At the end of the 2014 season Cedar Point amusement park surprised everyone by demolishing the Good Time Theatre, which had once been an Imax theater, back when Imax was only good for amusement park and science center attractions showing bears and space shuttles. They went on to surprise people by taking out one of the antique-car rides, and moving the Calypso flat ride, and all that. This was to build a new roller caster, ValRavn, in the area. We had predicted correctly that the building of the new roller coaster would see the Marina Gate, one of the four (count 'em!) entrances to the park renovated and we studiously photographed it when we were there last Halloweekends.
This year ValRavn opened. Between other park trips, helping our pet rabbit recover, and the garden party we didn't have time to visit in May or early June, the best times to avoid a long line. Finally we had a free day, though, and I took off from work without their actually knowing because I telecommute and they have no idea when I'm really doing stuff anyway. Don't tell.
We'd picked a pretty good Friday for it, bright and sunny without being impossibly hot, and with the park a bit busy but not impossibly crowded. Better than we could hope for from July and August, anyway, and far better than Halloweekends would suggest. The one important exception: ValRavn. The ride was maybe six weeks old, and parkgoers were still crowding to it. We decided that if the ride had a queue of under an hour we'd consider it. The second time we checked the queue looked to be about an hour by the sign and I thought it was probably the best offer we would get all day. The day was generally nice ,and evening would probably bring people leaving work and taking in a half-day when they could.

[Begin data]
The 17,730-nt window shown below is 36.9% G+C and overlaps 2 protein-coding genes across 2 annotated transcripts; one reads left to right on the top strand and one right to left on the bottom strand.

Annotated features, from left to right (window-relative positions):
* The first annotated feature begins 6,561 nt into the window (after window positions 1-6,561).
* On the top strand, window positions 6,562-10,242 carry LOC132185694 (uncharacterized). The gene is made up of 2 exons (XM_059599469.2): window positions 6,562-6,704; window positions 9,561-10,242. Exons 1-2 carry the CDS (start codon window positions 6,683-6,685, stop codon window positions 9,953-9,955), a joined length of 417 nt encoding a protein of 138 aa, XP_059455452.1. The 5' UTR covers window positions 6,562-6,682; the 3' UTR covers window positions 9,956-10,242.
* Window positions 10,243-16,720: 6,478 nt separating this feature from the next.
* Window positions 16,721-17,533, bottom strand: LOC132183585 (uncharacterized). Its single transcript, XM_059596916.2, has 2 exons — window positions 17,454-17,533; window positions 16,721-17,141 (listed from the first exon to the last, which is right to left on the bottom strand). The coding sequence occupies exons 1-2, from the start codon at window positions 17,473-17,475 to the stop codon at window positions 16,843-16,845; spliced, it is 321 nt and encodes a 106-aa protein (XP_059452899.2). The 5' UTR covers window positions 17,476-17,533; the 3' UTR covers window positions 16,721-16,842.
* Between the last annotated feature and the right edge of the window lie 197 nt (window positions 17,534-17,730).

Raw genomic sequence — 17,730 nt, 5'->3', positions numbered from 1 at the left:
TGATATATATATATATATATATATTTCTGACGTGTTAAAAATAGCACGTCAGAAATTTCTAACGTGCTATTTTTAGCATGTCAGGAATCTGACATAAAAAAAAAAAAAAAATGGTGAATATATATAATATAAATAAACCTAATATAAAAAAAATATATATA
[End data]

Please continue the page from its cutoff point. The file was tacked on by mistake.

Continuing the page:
It was in line that we noticed the ride wasn't actually going.
It happens sometimes, even with rides that've been around forever. Something gets a ride stopped, or they have to transfer a train onto or off of a track, or just something goes wrong. I don't know what happened here; ride operators don't tend to share much detail and besides we were at the end of an hour-long line of people. Though it didn't stay that long. People possibly wiser than us gave up and left the line, and we drew closer to the station without actually getting there. If the ride were to ever open, we might be able to enjoy it.
And it did, eventually. The queue was down to maybe a half-hour by the time they transferred a new train onto it and the ride started going again, to applause. We did have the time to appreciate the beauty of the station, which is done in a Faux Scandinavian Lodge style, all mock stone and wood and covered with runes. And to appreciate that they had some smart phone app to join rival teams and somehow do something with something in the park to somehow win a something at some time.
Ah, but how's the ride?
Trivia: In 1938 Romania exported about 74 percent of its petroleum products by the Black Sea and the Mediterranean. About 21 percent went by the Danube. Five percent went by railroad. Source: A Low Dishonest Decade: The Great Powers, Eastern Europe, and the Economic Origins of World War II, 1930 - 1941, Paul N Hehn.
Currently Reading: The World Within War: America's Combat Experience in World War II, Gerald F Linderman.